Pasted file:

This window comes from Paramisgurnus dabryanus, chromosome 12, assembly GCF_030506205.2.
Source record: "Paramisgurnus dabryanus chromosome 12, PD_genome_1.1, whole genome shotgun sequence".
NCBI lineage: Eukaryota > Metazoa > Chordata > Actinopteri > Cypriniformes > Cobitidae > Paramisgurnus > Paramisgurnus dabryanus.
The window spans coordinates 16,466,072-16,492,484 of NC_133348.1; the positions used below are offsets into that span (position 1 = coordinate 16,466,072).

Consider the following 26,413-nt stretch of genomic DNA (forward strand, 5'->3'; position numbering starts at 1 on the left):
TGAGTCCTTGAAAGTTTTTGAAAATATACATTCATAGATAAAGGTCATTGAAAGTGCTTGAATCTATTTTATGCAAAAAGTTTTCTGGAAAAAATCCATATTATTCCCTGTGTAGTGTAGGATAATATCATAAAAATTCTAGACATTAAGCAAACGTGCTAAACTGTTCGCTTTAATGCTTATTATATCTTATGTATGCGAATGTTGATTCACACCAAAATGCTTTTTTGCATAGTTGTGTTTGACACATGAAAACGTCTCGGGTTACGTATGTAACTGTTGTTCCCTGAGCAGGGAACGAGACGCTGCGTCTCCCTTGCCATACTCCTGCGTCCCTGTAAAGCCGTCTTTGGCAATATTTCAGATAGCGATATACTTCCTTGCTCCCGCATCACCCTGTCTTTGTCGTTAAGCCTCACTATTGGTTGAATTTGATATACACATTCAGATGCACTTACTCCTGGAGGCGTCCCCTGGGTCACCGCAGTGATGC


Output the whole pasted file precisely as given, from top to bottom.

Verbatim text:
This window comes from Paramisgurnus dabryanus, chromosome 12, assembly GCF_030506205.2.
Source record: "Paramisgurnus dabryanus chromosome 12, PD_genome_1.1, whole genome shotgun sequence".
NCBI lineage: Eukaryota > Metazoa > Chordata > Actinopteri > Cypriniformes > Cobitidae > Paramisgurnus > Paramisgurnus dabryanus.
The window spans coordinates 16,466,072-16,492,484 of NC_133348.1; the positions used below are offsets into that span (position 1 = coordinate 16,466,072).

Consider the following 26,413-nt stretch of genomic DNA (forward strand, 5'->3'; position numbering starts at 1 on the left):
TGAGTCCTTGAAAGTTTTTGAAAATATACATTCATAGATAAAGGTCATTGAAAGTGCTTGAATCTATTTTATGCAAAAAGTTTTCTGGAAAAAATCCATATTATTCCCTGTGTAGTGTAGGATAATATCATAAAAATTCTAGACATTAAGCAAACGTGCTAAACTGTTCGCTTTAATGCTTATTATATCTTATGTATGCGAATGTTGATTCACACCAAAATGCTTTTTTGCATAGTTGTGTTTGACACATGAAAACGTCTCGGGTTACGTATGTAACTGTTGTTCCCTGAGCAGGGAACGAGACGCTGCGTCTCCCTTGCCATACTCCTGCGTCCCTGTAAAGCCGTCTTTGGCAATATTTCAGATAGCGATATACTTCCTTGCTCCCGCATCACCCTGTCTTTGTCGTTAAGCCTCACTATTGGTTGAATTTGATATACACATTCAGATGCACTTACTCCTGGAGGCGTCCCCTGGGTCACCGCAGTGATGC